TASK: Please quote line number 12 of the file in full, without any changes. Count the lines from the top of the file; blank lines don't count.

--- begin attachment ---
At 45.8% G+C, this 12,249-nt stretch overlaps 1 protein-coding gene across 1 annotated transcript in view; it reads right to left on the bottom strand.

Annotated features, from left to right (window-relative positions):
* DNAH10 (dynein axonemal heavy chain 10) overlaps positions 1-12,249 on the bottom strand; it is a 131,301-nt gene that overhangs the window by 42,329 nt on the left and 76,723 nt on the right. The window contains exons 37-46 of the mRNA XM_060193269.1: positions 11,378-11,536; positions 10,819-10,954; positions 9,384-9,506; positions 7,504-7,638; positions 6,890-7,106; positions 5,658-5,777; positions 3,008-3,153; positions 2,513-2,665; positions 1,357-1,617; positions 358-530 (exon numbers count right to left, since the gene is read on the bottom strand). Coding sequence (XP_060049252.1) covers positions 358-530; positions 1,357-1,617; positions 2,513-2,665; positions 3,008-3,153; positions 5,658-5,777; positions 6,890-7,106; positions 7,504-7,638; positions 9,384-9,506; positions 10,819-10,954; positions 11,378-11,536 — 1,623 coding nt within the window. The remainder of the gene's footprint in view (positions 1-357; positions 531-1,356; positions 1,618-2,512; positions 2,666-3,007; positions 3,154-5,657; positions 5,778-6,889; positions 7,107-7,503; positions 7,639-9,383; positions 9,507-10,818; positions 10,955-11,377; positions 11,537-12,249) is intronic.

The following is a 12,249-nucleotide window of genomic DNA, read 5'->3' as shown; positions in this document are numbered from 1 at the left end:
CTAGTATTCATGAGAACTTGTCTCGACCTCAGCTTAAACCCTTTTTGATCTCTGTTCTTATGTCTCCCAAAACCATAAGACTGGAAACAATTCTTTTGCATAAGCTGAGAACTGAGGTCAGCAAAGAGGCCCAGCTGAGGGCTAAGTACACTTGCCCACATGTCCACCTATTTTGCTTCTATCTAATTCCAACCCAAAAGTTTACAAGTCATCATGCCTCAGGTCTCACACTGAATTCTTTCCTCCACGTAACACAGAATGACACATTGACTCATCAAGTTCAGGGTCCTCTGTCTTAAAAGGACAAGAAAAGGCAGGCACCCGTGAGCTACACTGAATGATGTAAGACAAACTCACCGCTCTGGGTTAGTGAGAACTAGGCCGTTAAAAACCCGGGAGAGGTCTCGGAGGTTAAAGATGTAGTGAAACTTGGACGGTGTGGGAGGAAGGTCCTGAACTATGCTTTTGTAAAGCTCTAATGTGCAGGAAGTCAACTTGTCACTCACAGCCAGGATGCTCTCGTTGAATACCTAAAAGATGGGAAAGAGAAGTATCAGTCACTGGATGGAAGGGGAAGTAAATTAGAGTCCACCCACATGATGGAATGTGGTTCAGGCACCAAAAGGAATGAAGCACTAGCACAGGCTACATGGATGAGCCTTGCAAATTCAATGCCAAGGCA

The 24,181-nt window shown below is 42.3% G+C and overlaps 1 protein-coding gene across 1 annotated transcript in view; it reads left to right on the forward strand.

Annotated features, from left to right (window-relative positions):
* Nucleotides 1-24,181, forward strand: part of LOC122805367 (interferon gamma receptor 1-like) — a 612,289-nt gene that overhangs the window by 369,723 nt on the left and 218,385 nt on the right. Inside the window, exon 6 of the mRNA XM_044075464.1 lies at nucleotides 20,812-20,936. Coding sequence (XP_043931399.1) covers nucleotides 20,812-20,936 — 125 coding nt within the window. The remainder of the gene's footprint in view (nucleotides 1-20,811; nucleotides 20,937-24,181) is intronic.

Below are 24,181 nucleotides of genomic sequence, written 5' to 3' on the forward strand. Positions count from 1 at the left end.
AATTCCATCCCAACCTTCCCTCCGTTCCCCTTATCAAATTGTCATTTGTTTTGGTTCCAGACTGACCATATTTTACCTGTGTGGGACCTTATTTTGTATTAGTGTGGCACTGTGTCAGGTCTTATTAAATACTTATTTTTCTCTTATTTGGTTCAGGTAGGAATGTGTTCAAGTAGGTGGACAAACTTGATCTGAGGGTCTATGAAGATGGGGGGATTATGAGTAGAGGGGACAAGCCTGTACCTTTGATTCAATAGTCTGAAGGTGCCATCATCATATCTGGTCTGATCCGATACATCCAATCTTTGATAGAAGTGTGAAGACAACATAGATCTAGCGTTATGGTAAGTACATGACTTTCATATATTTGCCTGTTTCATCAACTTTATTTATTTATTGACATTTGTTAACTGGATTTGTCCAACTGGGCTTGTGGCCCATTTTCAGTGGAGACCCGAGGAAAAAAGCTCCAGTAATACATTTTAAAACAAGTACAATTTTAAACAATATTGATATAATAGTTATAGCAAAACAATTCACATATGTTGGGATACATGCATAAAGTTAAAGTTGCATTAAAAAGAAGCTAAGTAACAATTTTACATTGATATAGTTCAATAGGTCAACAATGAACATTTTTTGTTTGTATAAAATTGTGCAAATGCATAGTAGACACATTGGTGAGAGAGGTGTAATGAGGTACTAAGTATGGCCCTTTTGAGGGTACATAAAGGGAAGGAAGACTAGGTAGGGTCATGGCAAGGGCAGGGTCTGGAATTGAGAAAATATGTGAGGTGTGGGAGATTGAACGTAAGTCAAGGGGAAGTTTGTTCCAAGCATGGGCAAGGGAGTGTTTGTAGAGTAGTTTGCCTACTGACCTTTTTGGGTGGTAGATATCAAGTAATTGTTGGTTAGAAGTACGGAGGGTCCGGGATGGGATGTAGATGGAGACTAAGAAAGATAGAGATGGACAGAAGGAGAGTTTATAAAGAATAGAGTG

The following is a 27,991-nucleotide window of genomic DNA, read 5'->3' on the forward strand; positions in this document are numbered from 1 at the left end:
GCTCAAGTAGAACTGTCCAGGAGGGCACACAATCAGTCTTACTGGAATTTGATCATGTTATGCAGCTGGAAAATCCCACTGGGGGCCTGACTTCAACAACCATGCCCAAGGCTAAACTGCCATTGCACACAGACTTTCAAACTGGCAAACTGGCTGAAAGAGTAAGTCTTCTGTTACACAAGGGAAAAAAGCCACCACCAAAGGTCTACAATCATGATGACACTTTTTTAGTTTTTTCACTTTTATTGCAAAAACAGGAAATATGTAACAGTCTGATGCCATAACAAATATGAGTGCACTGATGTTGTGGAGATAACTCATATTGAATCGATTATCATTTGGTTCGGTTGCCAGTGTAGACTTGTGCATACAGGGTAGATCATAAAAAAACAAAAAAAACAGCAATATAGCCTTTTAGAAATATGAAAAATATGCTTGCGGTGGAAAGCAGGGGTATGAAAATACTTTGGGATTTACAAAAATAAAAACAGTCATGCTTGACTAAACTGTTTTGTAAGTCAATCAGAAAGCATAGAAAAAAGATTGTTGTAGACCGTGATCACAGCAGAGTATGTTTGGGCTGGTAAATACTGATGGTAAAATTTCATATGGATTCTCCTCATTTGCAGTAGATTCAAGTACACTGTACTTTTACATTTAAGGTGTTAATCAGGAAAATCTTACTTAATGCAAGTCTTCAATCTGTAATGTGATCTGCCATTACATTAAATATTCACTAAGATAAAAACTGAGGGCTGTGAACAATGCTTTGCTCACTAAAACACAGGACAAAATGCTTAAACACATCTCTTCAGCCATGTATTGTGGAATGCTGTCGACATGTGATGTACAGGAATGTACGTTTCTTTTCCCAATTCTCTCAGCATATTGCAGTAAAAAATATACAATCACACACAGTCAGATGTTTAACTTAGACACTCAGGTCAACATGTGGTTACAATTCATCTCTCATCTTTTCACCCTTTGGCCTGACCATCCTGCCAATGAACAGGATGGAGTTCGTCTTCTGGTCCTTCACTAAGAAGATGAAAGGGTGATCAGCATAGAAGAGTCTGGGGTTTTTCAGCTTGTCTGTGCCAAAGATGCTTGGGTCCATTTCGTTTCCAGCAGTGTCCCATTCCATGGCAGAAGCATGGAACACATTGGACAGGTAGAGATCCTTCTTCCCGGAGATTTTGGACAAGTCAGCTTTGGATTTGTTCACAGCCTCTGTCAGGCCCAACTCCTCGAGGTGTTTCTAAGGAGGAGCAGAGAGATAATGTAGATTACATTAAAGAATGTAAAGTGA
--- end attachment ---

GCTCAAGTAGAACTGTCCAGGAGGGCACACAATCAGTCTTACTGGAATTTGATCATGTTATGCAGCTGGAAAATCCCACTGGGGGCCTGACTTCAACAACCATGCCCAAGGCTAAACTGCCATTGCACACAGACTTTCAAACTGGCAAACTGGCTGAAAGAGTAAGTCTTCTGTTACACAAGGGAAAAAAGCCACCACCAAAGGTCTACAATCATGATGACACTTTTTTAGTTTTTTCACTTTTATTGCAAAAACAGGAAATATGTAACAGTCTGATGCCATAACAAATATGAGTGCACTGATGTTGTGGAGATAACTCATATTGAATCGATTATCATTTGGTTCGGTTGCCAGTGTAGACTTGTGCATACAGGGTAGATCATAAAAAAACAAAAAAAACAGCAATATAGCCTTTTAGAAATATGAAAAATATGCTTGCGGTGGAAAGCAGGGGTATGAAAATACTTTGGGATTTACAAAAATAAAAACAGTCATGCTTGACTAAACTGTTTTGTAAGTCAATCAGAAAGCATAGAAAAAAGATTGTTGTAGACCGTGATCACAGCAGAGTATGTTTGGGCTGGTAAATACTGATGGTAAAATTTCATATGGATTCTCCTCATTTGCAGTAGATTCAAGTACACTGTACTTTTACATTTAAGGTGTTAATCAGGAAAATCTTACTTAATGCAAGTCTTCAATCTGTAATGTGATCTGCCATTACATTAAATATTCACTAAGATAAAAACTGAGGGCTGTGAACAATGCTTTGCTCACTAAAACACAGGACAAAATGCTTAAACACATCTCTTCAGCCATGTATTGTGGAATGCTGTCGACATGTGATGTACAGGAATGTACGTTTCTTTTCCCAATTCTCTCAGCATATTGCAGTAAAAAATATACAATCACACACAGTCAGATGTTTAACTTAGACACTCAGGTCAACATGTGGTTACAATTCATCTCTCATCTTTTCACCCTTTGGCCTGACCATCCTGCCAATGAACAGGATGGAGTTCGTCTTCTGGTCCTTCACTAAGAAGATGAAAGGGTGATCAGCATAGAAGAGTCTGGGGTTTTTCAGCTTGTCTGTGCCAAAGATGCTTGGGTCCATTTCGTTTCCAGCAGTGTCCCATTCCATGGCAGAAGCATGGAACACATTGGACAGGTAGAGATCCTTCTTCCCGGAGATTTTGGACAAGTCAGCTTTGGATTTGTTCACAGCCTCTGTCAGGCCCAACTCCTCGAGGTGTTTCTAAGGAGGAGCAGAGAGATAATGTAGATTACATTAAAGAATGTAAAGTGA